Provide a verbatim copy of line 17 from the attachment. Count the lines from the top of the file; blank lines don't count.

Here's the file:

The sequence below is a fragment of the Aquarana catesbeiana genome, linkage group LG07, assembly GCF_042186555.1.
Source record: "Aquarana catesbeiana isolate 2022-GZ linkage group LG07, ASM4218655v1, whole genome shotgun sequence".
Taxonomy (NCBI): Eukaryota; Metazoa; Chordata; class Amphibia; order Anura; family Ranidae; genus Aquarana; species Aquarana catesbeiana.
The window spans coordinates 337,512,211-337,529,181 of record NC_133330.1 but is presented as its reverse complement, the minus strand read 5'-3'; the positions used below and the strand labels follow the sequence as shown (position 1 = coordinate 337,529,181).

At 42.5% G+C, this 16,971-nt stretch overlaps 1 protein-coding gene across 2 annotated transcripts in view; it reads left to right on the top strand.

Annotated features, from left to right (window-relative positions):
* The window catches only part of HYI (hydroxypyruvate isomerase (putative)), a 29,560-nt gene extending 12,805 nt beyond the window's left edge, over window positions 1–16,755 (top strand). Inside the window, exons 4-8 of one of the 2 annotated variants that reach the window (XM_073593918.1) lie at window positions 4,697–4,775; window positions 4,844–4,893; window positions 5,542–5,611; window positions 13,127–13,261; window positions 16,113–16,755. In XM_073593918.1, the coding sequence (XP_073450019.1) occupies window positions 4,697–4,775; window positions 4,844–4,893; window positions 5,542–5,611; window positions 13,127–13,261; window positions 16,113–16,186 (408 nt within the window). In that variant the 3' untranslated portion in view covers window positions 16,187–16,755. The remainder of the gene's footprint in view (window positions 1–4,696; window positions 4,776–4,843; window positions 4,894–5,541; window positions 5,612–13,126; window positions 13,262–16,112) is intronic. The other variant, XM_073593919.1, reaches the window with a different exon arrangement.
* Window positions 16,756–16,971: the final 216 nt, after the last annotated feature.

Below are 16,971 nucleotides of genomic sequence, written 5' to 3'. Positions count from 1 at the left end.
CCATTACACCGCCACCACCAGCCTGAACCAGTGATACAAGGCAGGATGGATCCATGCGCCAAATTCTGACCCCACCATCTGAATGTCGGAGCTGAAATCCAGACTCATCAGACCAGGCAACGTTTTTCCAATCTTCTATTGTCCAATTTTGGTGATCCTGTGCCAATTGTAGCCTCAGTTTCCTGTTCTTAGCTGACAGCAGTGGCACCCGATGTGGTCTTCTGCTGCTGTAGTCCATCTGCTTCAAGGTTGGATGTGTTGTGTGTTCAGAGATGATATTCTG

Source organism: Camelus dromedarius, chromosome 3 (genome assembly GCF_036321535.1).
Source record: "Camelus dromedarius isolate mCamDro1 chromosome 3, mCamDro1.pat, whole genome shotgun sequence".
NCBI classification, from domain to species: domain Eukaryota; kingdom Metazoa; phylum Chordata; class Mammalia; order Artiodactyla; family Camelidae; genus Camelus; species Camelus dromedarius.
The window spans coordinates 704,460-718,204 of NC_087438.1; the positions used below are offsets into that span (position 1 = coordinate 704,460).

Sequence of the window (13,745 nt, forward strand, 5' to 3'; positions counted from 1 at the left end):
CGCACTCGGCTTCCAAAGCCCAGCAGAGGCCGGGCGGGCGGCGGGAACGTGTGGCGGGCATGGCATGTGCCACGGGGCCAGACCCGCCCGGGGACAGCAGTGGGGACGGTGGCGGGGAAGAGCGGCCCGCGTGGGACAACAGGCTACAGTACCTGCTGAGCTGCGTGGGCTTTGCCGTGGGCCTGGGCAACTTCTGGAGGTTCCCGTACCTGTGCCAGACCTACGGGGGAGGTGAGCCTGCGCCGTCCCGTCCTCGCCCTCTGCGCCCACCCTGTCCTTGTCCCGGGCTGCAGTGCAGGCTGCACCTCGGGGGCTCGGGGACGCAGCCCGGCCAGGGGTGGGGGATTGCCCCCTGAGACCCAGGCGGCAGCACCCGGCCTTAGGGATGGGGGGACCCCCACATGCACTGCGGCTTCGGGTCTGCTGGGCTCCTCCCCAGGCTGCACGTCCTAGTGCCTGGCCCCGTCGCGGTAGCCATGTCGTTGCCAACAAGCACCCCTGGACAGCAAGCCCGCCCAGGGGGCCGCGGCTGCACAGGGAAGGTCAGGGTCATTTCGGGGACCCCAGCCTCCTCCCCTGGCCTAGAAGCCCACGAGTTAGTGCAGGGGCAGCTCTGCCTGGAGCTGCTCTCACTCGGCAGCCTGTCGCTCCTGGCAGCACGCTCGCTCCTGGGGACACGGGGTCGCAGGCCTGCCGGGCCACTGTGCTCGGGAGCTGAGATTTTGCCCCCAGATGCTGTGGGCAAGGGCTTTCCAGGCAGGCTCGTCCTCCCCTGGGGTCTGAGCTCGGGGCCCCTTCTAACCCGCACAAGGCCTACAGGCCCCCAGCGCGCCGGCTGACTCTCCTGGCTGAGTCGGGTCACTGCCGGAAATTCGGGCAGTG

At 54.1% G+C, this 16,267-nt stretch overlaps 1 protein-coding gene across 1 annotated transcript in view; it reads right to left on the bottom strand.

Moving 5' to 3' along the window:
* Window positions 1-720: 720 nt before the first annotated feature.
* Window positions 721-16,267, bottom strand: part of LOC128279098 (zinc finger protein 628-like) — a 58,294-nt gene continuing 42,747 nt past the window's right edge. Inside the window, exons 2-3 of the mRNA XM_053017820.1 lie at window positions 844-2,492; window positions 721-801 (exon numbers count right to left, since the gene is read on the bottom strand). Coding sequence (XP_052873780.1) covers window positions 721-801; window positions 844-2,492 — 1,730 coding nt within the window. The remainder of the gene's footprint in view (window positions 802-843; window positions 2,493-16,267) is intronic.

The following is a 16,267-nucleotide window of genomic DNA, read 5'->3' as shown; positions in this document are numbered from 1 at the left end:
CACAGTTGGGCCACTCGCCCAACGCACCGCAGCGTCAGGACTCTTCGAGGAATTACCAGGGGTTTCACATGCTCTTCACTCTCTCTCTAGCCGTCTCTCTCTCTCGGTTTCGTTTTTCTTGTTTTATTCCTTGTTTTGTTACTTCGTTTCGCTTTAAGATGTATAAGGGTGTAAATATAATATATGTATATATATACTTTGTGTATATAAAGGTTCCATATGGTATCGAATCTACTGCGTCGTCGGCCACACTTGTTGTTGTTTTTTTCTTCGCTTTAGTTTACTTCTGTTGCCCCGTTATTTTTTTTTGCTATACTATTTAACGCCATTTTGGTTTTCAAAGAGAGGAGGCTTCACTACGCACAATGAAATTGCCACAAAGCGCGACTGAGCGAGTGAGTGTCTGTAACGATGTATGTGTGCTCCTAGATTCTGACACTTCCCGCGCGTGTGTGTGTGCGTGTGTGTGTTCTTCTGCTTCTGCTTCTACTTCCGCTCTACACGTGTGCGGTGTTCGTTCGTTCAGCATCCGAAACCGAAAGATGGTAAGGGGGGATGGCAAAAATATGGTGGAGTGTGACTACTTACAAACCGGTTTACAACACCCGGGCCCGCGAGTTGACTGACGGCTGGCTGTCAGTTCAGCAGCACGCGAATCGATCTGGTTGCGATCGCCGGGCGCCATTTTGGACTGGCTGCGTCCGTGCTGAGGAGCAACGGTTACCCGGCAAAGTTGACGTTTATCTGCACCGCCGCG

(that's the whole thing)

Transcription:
At 54.1% G+C, this 16,267-nt stretch overlaps 1 protein-coding gene across 1 annotated transcript in view; it reads right to left on the bottom strand.